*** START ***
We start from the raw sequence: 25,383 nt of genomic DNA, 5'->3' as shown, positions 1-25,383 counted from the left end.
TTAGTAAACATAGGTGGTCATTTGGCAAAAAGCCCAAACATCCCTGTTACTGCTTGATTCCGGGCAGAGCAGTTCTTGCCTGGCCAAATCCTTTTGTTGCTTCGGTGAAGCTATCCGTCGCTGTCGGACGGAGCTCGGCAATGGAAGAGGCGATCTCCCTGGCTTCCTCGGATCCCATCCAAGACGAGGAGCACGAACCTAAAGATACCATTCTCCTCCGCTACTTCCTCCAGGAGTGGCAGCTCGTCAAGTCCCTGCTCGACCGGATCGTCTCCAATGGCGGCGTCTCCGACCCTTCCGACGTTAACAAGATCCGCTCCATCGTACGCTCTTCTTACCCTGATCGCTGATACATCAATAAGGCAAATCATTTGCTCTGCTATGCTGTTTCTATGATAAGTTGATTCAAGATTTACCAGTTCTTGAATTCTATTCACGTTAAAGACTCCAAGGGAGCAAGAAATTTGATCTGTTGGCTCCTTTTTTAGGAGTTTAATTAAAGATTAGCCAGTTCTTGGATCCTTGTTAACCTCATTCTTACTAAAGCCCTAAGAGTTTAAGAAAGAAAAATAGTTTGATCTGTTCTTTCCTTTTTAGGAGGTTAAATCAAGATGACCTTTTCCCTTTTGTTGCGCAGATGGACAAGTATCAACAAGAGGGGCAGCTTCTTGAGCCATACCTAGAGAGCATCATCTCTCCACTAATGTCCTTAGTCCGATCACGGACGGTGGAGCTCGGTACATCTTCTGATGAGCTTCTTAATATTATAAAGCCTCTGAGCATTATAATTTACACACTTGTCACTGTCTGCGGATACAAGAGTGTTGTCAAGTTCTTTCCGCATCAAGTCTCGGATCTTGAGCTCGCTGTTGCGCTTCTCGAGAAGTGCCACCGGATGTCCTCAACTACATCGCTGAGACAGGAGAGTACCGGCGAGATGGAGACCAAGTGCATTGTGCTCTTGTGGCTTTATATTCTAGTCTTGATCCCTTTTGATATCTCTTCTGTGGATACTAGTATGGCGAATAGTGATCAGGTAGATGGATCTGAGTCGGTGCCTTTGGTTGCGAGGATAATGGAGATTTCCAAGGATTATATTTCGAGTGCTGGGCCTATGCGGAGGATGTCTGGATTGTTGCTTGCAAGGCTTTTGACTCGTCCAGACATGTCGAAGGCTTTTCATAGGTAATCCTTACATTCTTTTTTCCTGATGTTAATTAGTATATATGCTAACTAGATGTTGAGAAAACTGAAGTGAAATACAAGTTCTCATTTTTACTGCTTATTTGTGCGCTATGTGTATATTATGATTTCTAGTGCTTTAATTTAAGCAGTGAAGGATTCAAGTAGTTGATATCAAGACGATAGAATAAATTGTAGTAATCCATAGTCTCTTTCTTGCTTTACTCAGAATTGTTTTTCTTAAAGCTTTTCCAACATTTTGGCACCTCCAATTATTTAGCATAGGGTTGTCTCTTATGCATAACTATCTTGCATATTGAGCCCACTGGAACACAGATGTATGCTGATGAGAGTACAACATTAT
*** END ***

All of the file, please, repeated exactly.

We start from the raw sequence: 25,383 nt of genomic DNA, 5'->3' as shown, positions 1-25,383 counted from the left end.
TTAGTAAACATAGGTGGTCATTTGGCAAAAAGCCCAAACATCCCTGTTACTGCTTGATTCCGGGCAGAGCAGTTCTTGCCTGGCCAAATCCTTTTGTTGCTTCGGTGAAGCTATCCGTCGCTGTCGGACGGAGCTCGGCAATGGAAGAGGCGATCTCCCTGGCTTCCTCGGATCCCATCCAAGACGAGGAGCACGAACCTAAAGATACCATTCTCCTCCGCTACTTCCTCCAGGAGTGGCAGCTCGTCAAGTCCCTGCTCGACCGGATCGTCTCCAATGGCGGCGTCTCCGACCCTTCCGACGTTAACAAGATCCGCTCCATCGTACGCTCTTCTTACCCTGATCGCTGATACATCAATAAGGCAAATCATTTGCTCTGCTATGCTGTTTCTATGATAAGTTGATTCAAGATTTACCAGTTCTTGAATTCTATTCACGTTAAAGACTCCAAGGGAGCAAGAAATTTGATCTGTTGGCTCCTTTTTTAGGAGTTTAATTAAAGATTAGCCAGTTCTTGGATCCTTGTTAACCTCATTCTTACTAAAGCCCTAAGAGTTTAAGAAAGAAAAATAGTTTGATCTGTTCTTTCCTTTTTAGGAGGTTAAATCAAGATGACCTTTTCCCTTTTGTTGCGCAGATGGACAAGTATCAACAAGAGGGGCAGCTTCTTGAGCCATACCTAGAGAGCATCATCTCTCCACTAATGTCCTTAGTCCGATCACGGACGGTGGAGCTCGGTACATCTTCTGATGAGCTTCTTAATATTATAAAGCCTCTGAGCATTATAATTTACACACTTGTCACTGTCTGCGGATACAAGAGTGTTGTCAAGTTCTTTCCGCATCAAGTCTCGGATCTTGAGCTCGCTGTTGCGCTTCTCGAGAAGTGCCACCGGATGTCCTCAACTACATCGCTGAGACAGGAGAGTACCGGCGAGATGGAGACCAAGTGCATTGTGCTCTTGTGGCTTTATATTCTAGTCTTGATCCCTTTTGATATCTCTTCTGTGGATACTAGTATGGCGAATAGTGATCAGGTAGATGGATCTGAGTCGGTGCCTTTGGTTGCGAGGATAATGGAGATTTCCAAGGATTATATTTCGAGTGCTGGGCCTATGCGGAGGATGTCTGGATTGTTGCTTGCAAGGCTTTTGACTCGTCCAGACATGTCGAAGGCTTTTCATAGGTAATCCTTACATTCTTTTTTCCTGATGTTAATTAGTATATATGCTAACTAGATGTTGAGAAAACTGAAGTGAAATACAAGTTCTCATTTTTACTGCTTATTTGTGCGCTATGTGTATATTATGATTTCTAGTGCTTTAATTTAAGCAGTGAAGGATTCAAGTAGTTGATATCAAGACGATAGAATAAATTGTAGTAATCCATAGTCTCTTTCTTGCTTTACTCAGAATTGTTTTTCTTAAAGCTTTTCCAACATTTTGGCACCTCCAATTATTTAGCATAGGGTTGTCTCTTATGCATAACTATCTTGCATATTGAGCCCACTGGAACACAGATGTATGCTGATGAGAGTACAACATTAT